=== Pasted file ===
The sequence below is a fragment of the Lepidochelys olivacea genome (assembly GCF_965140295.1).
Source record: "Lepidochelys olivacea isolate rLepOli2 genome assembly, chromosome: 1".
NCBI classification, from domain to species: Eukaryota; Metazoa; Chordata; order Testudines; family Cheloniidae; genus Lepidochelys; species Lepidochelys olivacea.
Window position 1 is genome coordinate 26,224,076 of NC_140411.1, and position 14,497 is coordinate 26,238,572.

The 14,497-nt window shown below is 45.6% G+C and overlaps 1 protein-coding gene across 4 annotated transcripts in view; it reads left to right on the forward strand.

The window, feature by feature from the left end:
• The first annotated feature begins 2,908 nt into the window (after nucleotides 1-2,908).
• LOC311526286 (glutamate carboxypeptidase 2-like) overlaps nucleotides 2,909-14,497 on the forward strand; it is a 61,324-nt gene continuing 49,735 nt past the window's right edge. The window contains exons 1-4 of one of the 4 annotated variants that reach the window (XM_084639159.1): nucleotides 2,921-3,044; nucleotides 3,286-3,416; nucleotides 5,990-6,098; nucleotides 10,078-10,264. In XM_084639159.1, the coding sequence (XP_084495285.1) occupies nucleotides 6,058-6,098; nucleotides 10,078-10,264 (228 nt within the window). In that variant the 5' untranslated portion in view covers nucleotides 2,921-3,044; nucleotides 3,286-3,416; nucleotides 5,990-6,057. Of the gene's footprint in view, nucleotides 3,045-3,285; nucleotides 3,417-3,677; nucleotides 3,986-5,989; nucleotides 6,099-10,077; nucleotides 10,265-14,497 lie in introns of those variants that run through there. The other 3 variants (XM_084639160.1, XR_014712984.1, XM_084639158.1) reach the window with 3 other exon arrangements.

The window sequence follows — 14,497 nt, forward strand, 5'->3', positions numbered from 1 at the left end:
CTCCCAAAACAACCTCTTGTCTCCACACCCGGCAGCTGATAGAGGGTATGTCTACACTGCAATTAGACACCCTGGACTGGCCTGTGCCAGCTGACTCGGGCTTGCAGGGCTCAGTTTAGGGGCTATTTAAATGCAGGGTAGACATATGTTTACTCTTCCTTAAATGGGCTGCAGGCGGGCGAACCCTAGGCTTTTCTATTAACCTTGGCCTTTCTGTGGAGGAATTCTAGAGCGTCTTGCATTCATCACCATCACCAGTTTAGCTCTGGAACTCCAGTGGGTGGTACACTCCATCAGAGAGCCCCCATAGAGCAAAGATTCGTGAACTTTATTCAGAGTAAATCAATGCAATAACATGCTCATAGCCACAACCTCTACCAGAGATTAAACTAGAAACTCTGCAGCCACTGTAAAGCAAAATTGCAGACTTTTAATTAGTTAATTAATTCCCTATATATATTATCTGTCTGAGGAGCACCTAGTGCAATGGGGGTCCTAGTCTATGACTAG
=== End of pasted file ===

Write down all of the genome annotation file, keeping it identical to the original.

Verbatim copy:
The sequence below is a fragment of the Lepidochelys olivacea genome (assembly GCF_965140295.1).
Source record: "Lepidochelys olivacea isolate rLepOli2 genome assembly, chromosome: 1".
NCBI classification, from domain to species: Eukaryota; Metazoa; Chordata; order Testudines; family Cheloniidae; genus Lepidochelys; species Lepidochelys olivacea.
Window position 1 is genome coordinate 26,224,076 of NC_140411.1, and position 14,497 is coordinate 26,238,572.

The 14,497-nt window shown below is 45.6% G+C and overlaps 1 protein-coding gene across 4 annotated transcripts in view; it reads left to right on the forward strand.

The window, feature by feature from the left end:
• The first annotated feature begins 2,908 nt into the window (after nucleotides 1-2,908).
• LOC311526286 (glutamate carboxypeptidase 2-like) overlaps nucleotides 2,909-14,497 on the forward strand; it is a 61,324-nt gene continuing 49,735 nt past the window's right edge. The window contains exons 1-4 of one of the 4 annotated variants that reach the window (XM_084639159.1): nucleotides 2,921-3,044; nucleotides 3,286-3,416; nucleotides 5,990-6,098; nucleotides 10,078-10,264. In XM_084639159.1, the coding sequence (XP_084495285.1) occupies nucleotides 6,058-6,098; nucleotides 10,078-10,264 (228 nt within the window). In that variant the 5' untranslated portion in view covers nucleotides 2,921-3,044; nucleotides 3,286-3,416; nucleotides 5,990-6,057. Of the gene's footprint in view, nucleotides 3,045-3,285; nucleotides 3,417-3,677; nucleotides 3,986-5,989; nucleotides 6,099-10,077; nucleotides 10,265-14,497 lie in introns of those variants that run through there. The other 3 variants (XM_084639160.1, XR_014712984.1, XM_084639158.1) reach the window with 3 other exon arrangements.

The window sequence follows — 14,497 nt, forward strand, 5'->3', positions numbered from 1 at the left end:
CTCCCAAAACAACCTCTTGTCTCCACACCCGGCAGCTGATAGAGGGTATGTCTACACTGCAATTAGACACCCTGGACTGGCCTGTGCCAGCTGACTCGGGCTTGCAGGGCTCAGTTTAGGGGCTATTTAAATGCAGGGTAGACATATGTTTACTCTTCCTTAAATGGGCTGCAGGCGGGCGAACCCTAGGCTTTTCTATTAACCTTGGCCTTTCTGTGGAGGAATTCTAGAGCGTCTTGCATTCATCACCATCACCAGTTTAGCTCTGGAACTCCAGTGGGTGGTACACTCCATCAGAGAGCCCCCATAGAGCAAAGATTCGTGAACTTTATTCAGAGTAAATCAATGCAATAACATGCTCATAGCCACAACCTCTACCAGAGATTAAACTAGAAACTCTGCAGCCACTGTAAAGCAAAATTGCAGACTTTTAATTAGTTAATTAATTCCCTATATATATTATCTGTCTGAGGAGCACCTAGTGCAATGGGGGTCCTAGTCTATGACTAG